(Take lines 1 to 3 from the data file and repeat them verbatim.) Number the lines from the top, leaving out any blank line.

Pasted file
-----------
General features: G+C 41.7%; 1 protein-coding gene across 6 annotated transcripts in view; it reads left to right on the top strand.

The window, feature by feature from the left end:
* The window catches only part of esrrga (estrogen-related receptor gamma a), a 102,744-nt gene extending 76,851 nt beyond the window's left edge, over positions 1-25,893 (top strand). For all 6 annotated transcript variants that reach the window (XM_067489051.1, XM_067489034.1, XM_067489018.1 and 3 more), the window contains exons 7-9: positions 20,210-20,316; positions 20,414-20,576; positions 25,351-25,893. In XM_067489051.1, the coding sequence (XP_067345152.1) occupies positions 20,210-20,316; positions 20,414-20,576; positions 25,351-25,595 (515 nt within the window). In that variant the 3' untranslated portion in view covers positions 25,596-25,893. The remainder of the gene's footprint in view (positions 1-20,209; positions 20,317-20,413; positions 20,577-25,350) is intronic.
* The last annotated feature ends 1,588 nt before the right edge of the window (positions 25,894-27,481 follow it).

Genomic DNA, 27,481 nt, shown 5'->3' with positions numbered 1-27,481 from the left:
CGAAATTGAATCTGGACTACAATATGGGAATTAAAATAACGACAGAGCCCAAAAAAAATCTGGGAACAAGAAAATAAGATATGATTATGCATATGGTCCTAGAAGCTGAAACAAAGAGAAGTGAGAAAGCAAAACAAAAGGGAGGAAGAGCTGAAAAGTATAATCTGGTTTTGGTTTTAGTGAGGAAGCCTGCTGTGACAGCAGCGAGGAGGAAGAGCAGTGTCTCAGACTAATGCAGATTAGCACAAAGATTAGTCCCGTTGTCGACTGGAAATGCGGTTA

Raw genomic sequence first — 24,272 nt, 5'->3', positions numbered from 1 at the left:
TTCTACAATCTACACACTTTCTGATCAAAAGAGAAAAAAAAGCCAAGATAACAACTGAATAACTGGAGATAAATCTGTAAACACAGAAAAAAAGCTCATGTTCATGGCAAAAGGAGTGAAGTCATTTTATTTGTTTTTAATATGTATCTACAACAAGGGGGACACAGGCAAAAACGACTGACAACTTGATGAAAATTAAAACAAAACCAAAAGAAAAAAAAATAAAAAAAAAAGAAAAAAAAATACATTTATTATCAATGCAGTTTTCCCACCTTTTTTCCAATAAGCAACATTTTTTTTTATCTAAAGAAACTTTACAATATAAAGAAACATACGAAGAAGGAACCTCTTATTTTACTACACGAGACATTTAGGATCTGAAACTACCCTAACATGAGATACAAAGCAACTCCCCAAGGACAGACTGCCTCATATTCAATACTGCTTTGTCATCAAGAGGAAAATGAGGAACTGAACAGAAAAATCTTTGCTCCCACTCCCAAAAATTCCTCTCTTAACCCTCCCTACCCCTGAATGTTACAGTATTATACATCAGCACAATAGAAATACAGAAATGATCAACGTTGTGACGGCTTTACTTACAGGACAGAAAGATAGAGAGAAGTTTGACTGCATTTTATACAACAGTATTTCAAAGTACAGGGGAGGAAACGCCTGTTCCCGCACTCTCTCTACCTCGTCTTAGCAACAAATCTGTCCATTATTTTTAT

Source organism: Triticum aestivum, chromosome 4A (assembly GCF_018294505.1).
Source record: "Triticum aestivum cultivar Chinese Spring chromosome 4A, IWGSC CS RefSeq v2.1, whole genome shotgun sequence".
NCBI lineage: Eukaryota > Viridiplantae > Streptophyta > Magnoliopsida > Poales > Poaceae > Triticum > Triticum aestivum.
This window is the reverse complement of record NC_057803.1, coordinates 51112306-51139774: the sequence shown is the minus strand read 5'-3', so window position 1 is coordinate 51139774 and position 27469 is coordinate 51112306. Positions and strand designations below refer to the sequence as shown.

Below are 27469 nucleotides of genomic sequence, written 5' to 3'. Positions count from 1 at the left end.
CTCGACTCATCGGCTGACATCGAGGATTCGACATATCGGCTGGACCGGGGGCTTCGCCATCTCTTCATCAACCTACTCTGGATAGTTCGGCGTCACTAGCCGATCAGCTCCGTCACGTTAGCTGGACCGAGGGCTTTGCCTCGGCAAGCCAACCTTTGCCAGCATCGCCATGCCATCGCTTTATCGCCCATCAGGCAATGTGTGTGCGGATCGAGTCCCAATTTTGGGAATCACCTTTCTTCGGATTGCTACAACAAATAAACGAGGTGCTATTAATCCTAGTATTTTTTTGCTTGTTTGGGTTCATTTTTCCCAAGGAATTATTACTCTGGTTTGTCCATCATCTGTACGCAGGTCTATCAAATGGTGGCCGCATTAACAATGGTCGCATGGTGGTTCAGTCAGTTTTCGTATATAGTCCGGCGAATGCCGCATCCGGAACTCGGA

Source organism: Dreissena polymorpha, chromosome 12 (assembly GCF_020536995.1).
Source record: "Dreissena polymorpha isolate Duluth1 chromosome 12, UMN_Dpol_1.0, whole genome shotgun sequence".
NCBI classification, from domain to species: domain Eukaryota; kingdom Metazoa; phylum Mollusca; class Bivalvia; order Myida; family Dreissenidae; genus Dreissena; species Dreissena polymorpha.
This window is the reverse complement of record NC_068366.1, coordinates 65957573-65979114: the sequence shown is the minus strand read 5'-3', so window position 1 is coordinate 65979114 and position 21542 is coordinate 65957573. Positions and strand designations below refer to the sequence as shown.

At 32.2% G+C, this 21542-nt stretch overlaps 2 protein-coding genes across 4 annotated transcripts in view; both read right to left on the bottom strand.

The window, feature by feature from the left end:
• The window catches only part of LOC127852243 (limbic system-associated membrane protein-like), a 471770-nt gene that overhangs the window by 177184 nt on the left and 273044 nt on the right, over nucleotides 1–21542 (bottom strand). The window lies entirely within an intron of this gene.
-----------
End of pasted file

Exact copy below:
General features: G+C 41.7%; 1 protein-coding gene across 6 annotated transcripts in view; it reads left to right on the top strand.

The window, feature by feature from the left end:
* The window catches only part of esrrga (estrogen-related receptor gamma a), a 102,744-nt gene extending 76,851 nt beyond the window's left edge, over positions 1-25,893 (top strand). For all 6 annotated transcript variants that reach the window (XM_067489051.1, XM_067489034.1, XM_067489018.1 and 3 more), the window contains exons 7-9: positions 20,210-20,316; positions 20,414-20,576; positions 25,351-25,893. In XM_067489051.1, the coding sequence (XP_067345152.1) occupies positions 20,210-20,316; positions 20,414-20,576; positions 25,351-25,595 (515 nt within the window). In that variant the 3' untranslated portion in view covers positions 25,596-25,893. The remainder of the gene's footprint in view (positions 1-20,209; positions 20,317-20,413; positions 20,577-25,350) is intronic.